New Urbanism In Practice After Katrina

Katrina’s ill winds are bring­ing some good, in the form of increased aware­ness of and will­ing­ness to con­sider New Urban archi­tec­ture and urban plan­ning options for the rebuild­ing Gulf Coast towns.
I first encoun­tered New Urban­ism while read­ing William Kunstler’s The Geog­ra­phy of Nowhere. Kun­stler has writ­ten sev­eral addi­tional books explor­ing the cre­ation and evo­lu­tion of the mod­ern Amer­i­can sub­ur­ban­scape since The Geog­ra­phy of Nowhere, all of them mak­ing ref­er­ence to New Urban­ism. It’s recently popped up in two arti­cles the NY Times. The first, Out of the Muddy Rub­ble, a Vision for Gulf Coast Towns, by Brad­ford McKee, recounts the efforts of archi­tects and plan­ners from a vari­ety of per­spec­tives, includ­ing mem­bers of the Con­gress for the New Urban­ism, to put forth a viable plan for the healthy rede­vel­op­ment of dam­aged Gulf Coast towns.
If you’ve not heard yet, New Urban­ism advo­cates the cre­ation of walk­a­ble, human scale com­mu­ni­ties empha­siz­ing mixed use envion­ments with pat­terns and struc­ture that allow peo­ple to meet daily needs with­out reliance on auto­mo­biles. In short, New Urban­ism is an archi­tec­ture and plan­ning frame­work that actively opposes sprawl.
Sprawl ben­e­fits the short term at the expense of the long term. Crit­ics of New Urban­ism often choose to inter­peret it as a school that restricts the rights of indi­vid­ual prop­erty own­ers, rather than as a series of pos­i­tive guide­lines for how to design com­mu­ni­ties that are healthy in the long run. But of course that’s always been the short-term view of the long-term greater good…
The dra­mat­icly dif­fer­ing points of view in favor of and opposed to New Urban­ist approaches come through very clearly in this exchange:
The Miami archi­tect Andres Duany, a prin­ci­pal fig­ure in the New Urban­ism move­ment, urged the casino own­ers to inte­grate the casi­nos more seam­lessly among new clus­ters of retail stores and restau­rants rather than as iso­lated estab­lish­ments.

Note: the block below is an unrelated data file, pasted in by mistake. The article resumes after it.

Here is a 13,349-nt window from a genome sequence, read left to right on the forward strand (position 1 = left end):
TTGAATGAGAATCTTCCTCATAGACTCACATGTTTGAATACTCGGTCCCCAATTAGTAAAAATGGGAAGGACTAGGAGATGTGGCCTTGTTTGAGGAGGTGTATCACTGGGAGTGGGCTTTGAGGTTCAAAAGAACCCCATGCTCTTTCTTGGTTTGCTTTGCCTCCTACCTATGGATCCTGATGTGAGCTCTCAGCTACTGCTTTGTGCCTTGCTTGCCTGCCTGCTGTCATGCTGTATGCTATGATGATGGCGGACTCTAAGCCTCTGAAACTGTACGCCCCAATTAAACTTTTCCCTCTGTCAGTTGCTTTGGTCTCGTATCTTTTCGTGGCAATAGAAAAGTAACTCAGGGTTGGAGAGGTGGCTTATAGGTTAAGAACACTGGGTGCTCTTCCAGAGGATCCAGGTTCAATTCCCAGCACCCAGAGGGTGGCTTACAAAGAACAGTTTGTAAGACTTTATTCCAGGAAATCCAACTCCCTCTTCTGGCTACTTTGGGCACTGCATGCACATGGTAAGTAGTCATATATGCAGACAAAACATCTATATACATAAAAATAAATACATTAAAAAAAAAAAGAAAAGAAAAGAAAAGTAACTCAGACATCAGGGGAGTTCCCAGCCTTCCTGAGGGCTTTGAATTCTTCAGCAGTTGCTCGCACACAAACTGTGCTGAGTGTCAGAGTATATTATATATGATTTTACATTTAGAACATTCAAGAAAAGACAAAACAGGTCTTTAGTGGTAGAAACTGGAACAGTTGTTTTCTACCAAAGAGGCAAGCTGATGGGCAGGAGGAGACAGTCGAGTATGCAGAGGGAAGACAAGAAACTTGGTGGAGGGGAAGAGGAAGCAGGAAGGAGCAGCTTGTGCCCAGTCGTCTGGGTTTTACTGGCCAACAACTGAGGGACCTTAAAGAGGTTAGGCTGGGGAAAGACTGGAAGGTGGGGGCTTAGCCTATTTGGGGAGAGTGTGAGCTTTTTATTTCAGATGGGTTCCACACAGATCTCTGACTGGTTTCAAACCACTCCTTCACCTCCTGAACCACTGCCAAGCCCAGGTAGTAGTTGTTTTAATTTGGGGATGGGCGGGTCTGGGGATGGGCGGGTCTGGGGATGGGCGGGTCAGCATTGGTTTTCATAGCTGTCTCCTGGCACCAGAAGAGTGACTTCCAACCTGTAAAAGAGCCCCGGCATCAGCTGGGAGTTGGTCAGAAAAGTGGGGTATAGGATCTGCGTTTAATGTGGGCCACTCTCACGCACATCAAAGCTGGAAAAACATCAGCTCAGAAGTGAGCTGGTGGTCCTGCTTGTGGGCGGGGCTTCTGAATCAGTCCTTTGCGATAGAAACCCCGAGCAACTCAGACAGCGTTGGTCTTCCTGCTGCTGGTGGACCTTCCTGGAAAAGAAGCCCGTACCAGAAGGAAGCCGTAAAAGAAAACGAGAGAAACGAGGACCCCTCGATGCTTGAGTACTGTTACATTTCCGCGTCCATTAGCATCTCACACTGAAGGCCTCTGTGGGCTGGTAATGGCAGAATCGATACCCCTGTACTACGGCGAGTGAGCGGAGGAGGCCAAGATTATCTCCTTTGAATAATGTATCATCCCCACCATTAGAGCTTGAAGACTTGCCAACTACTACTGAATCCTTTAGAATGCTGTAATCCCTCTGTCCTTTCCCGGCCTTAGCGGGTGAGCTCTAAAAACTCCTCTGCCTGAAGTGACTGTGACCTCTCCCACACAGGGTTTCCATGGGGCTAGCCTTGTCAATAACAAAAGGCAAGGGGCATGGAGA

Describ­ing his vision, Mr. Duany said, “You step out onto a beau­ti­ful avenue, where you can get a chance to look at the water and the mar­velous sun­sets and the shops, and walk up and down to restau­rants and eas­ily find taxis to other places.“
But Mr. Duany’s design sharply clashed with the casino own­ers’ main pri­or­ity.
“A casino owner wants peo­ple to stay on the prop­erty,” said Bernie Burk­holder, pres­i­dent and chief exec­u­tive of the Trea­sure Bay Casino, in Biloxi.
“As running-dog cap­i­tal­ist casino own­ers, we need to under­stand that the com­mu­nity fits together,” he added, “but we need an eco­nomic unit that will hold the cus­tomer.“
The sec­ond: Gulf Plan­ning Roils Res­i­dents also by Brad­ford McKee, pub­lished a few days after the first on Decem­ber 8, 2005, cap­tures some of the reac­tions to the plans from Gulf Coast res­i­dents. Nat­u­rally, the reac­tions are mixed.
But it’s impor­tant to remem­ber that sprawl is a very tem­po­rary and sur­real sta­tus quo, one that cre­ated the utterly improb­a­bly eco­log­i­cal niche of the per­sonal rid­ing mower. If that’s not a hot-house flower, then what is?
Some links to resources about New Urban­ism:
Con­scious Choice
New Urban Time­lines
New Urban News
Con­gress For the New Urbanism

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Category: architecture, Civil Society
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2 Responses to “New Urbanism In Practice After Katrina”

  1. TabathaOster

    Awe­some blog. Peace out until next time TabathaOster

  2. WaltDe

    Very good read­ing. Peace until next time.

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